The corporate foundation of the Illinois-based telecommunications company is inviting science and engineering education programs to apply for up to $250,000 in funding each. Proposals are only accepted over walkie-talkie or Razr flip phone.
Just kidding. You can apply online. The foundation just announced that it’s accepting proposals for the 2014 Innovation Generation Grants Program, one of the corporate foundation’s signature STEM education initiatives. The deadline for proposals is April 11 and awards are announced June 30.
The Innovation Generation grants are meant to promote awareness of science, technology, engineering and math fields through hands-on experiences, with an emphasis on engaging underrepresented minorities and girls. The program also funds vocational and technical skills education. While priority is given to projects that benefit the communities where Motorola Solutions operates, national or regional programs are also awarded grants with preference given to proposals that benefit the most young people. The communities targeted are around Schaumburg, Ill., Plantation, Fla., Long Island, N.Y., Columbia, Md., San Jose, Calif., and Toronto, Ontario.
Motorola Solutions Foundation is the philanthropic arm of the corporation, and like many tech companies, it devotes most of its giving to a cause very near and dear to its workforce—STEM careers and the lagging interest among American students. The foundation gives about $18 million a year and around 100 grants, including support for museums, scholarships, public school districts, and youth programs.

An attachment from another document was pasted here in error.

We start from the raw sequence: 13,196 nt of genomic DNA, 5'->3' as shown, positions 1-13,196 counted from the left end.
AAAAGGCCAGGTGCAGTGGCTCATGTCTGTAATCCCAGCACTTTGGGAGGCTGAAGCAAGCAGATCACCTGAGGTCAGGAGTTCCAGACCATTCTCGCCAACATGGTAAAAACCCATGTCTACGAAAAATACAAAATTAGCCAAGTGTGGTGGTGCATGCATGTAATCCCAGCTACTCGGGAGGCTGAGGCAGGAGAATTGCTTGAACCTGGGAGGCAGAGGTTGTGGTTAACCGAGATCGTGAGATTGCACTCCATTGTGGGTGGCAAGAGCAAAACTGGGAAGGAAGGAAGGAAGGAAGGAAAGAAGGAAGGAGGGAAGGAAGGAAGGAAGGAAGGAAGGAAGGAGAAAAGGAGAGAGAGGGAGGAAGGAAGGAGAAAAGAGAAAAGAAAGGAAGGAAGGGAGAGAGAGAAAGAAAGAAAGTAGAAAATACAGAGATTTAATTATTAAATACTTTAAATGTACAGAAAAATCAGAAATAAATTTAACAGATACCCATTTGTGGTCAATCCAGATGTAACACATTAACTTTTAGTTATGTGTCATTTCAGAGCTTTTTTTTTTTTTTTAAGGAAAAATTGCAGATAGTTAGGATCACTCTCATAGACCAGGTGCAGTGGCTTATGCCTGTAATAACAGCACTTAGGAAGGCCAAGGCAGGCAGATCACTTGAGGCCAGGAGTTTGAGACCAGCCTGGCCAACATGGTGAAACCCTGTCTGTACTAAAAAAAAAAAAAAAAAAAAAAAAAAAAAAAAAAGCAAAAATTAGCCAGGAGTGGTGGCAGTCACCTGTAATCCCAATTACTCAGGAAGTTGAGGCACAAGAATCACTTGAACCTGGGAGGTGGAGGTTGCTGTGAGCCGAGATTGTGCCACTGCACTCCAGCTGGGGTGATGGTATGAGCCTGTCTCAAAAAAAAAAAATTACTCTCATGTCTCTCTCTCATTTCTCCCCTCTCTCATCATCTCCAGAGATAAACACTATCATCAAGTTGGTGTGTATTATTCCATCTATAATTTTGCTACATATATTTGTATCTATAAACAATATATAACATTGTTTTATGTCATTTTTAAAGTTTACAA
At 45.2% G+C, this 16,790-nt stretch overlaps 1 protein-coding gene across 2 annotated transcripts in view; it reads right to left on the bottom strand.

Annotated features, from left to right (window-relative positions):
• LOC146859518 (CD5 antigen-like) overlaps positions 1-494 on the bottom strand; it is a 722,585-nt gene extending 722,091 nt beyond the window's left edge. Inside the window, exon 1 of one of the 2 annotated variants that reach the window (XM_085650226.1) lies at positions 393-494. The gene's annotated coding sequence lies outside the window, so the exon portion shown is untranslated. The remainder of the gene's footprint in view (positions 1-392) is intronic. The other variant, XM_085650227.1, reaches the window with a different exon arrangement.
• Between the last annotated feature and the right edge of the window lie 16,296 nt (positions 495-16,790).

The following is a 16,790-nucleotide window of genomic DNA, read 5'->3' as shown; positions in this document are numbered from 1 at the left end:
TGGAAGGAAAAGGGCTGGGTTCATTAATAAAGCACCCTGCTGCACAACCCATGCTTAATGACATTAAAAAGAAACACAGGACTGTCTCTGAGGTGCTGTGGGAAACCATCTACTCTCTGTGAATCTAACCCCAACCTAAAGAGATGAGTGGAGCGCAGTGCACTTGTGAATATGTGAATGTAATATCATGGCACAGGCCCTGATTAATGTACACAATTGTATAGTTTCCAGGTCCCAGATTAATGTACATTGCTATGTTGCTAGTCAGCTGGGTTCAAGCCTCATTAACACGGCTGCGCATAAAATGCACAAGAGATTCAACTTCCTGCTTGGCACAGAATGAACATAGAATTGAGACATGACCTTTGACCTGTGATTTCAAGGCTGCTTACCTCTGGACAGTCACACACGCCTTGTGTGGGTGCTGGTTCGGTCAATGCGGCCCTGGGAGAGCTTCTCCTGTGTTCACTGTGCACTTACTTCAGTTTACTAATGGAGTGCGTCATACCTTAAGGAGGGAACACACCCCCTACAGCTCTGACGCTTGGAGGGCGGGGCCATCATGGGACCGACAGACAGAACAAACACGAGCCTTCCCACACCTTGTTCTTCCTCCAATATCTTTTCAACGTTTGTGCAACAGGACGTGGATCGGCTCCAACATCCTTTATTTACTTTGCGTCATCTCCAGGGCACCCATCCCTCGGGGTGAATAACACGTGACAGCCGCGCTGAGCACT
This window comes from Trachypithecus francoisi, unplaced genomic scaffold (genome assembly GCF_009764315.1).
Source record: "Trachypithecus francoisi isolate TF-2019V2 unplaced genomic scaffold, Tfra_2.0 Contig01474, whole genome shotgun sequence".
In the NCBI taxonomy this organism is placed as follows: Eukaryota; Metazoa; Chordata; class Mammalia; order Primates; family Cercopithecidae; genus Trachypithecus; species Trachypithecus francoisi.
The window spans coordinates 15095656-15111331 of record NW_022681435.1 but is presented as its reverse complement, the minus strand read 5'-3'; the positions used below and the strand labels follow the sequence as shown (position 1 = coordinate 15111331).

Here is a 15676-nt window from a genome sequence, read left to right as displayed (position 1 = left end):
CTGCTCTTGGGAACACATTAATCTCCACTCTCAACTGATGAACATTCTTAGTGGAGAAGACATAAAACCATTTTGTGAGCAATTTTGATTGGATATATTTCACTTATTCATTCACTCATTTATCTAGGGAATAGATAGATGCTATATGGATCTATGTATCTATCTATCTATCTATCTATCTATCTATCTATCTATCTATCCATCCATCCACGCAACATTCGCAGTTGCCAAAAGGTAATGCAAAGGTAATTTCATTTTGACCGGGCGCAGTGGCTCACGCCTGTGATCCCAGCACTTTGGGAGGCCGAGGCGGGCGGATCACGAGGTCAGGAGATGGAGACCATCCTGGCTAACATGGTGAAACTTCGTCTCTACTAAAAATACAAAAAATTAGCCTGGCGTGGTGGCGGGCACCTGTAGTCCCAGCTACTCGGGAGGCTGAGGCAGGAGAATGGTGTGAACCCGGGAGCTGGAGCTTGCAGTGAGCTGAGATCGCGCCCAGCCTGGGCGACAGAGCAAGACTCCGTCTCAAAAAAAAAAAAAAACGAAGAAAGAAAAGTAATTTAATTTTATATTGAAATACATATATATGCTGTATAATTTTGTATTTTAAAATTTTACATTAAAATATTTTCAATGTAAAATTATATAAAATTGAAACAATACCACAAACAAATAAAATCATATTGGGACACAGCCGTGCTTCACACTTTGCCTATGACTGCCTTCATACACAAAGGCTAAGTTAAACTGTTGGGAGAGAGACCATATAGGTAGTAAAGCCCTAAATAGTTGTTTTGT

The Innovation Generation program has given out more than $34 million since it started in 2007. The grants are separated into two categories, local and national. Local grants are up to $60,000 and are restricted to the company’s communities listed above. National grants go up to $250,000 and go toward large-scale projects that will benefit at least 150 people.
As the grant guidelines suggest, projects that benefit girls and underrepresented communities have been prioritized in past rounds of giving. Groups like the American Indian Science and Engineering Society and the Center for Minorities and People with Disabilities in Informational Technology recently won support. And informal science education programs for girls, such as the Girl Scouts Robotics Program and Girlstart are previous grantees.
Locally, museums and science centers seem to catch the foundation’s eye. One last tip: Any plans to take a small-scale, successful program, and build it out to have a larger impact will be well-received.
Apply for support here.